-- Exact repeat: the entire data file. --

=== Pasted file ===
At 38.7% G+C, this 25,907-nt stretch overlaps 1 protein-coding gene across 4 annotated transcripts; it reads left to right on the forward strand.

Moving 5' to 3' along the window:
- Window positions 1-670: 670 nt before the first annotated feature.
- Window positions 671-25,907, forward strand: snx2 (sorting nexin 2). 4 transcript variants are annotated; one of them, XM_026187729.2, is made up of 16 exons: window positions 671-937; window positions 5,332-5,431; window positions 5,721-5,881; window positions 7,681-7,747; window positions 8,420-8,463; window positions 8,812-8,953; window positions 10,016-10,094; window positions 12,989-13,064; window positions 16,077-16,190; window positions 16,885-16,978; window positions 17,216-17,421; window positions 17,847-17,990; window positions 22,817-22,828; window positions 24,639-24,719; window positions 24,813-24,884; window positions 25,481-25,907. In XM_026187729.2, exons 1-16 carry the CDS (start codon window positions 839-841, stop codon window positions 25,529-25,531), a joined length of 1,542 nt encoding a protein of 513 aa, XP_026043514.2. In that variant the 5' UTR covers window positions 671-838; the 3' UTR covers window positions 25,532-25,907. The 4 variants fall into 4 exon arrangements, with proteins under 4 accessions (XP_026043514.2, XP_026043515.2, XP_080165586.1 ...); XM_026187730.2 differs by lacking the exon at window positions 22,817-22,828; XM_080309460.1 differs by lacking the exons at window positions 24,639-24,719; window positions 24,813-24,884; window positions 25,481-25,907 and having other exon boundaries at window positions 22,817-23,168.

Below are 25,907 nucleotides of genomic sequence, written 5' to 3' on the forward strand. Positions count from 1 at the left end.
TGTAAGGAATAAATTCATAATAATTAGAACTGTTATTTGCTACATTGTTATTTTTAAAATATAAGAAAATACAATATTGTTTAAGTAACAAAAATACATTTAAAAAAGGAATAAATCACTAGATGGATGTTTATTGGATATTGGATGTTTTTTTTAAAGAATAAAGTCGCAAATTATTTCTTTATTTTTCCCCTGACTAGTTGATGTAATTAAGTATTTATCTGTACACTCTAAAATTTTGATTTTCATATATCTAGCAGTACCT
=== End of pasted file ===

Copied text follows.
At 38.7% G+C, this 25,907-nt stretch overlaps 1 protein-coding gene across 4 annotated transcripts; it reads left to right on the forward strand.

Moving 5' to 3' along the window:
- Window positions 1-670: 670 nt before the first annotated feature.
- Window positions 671-25,907, forward strand: snx2 (sorting nexin 2). 4 transcript variants are annotated; one of them, XM_026187729.2, is made up of 16 exons: window positions 671-937; window positions 5,332-5,431; window positions 5,721-5,881; window positions 7,681-7,747; window positions 8,420-8,463; window positions 8,812-8,953; window positions 10,016-10,094; window positions 12,989-13,064; window positions 16,077-16,190; window positions 16,885-16,978; window positions 17,216-17,421; window positions 17,847-17,990; window positions 22,817-22,828; window positions 24,639-24,719; window positions 24,813-24,884; window positions 25,481-25,907. In XM_026187729.2, exons 1-16 carry the CDS (start codon window positions 839-841, stop codon window positions 25,529-25,531), a joined length of 1,542 nt encoding a protein of 513 aa, XP_026043514.2. In that variant the 5' UTR covers window positions 671-838; the 3' UTR covers window positions 25,532-25,907. The 4 variants fall into 4 exon arrangements, with proteins under 4 accessions (XP_026043514.2, XP_026043515.2, XP_080165586.1 ...); XM_026187730.2 differs by lacking the exon at window positions 22,817-22,828; XM_080309460.1 differs by lacking the exons at window positions 24,639-24,719; window positions 24,813-24,884; window positions 25,481-25,907 and having other exon boundaries at window positions 22,817-23,168.

Below are 25,907 nucleotides of genomic sequence, written 5' to 3' on the forward strand. Positions count from 1 at the left end.
TGTAAGGAATAAATTCATAATAATTAGAACTGTTATTTGCTACATTGTTATTTTTAAAATATAAGAAAATACAATATTGTTTAAGTAACAAAAATACATTTAAAAAAGGAATAAATCACTAGATGGATGTTTATTGGATATTGGATGTTTTTTTTAAAGAATAAAGTCGCAAATTATTTCTTTATTTTTCCCCTGACTAGTTGATGTAATTAAGTATTTATCTGTACACTCTAAAATTTTGATTTTCATATATCTAGCAGTACCT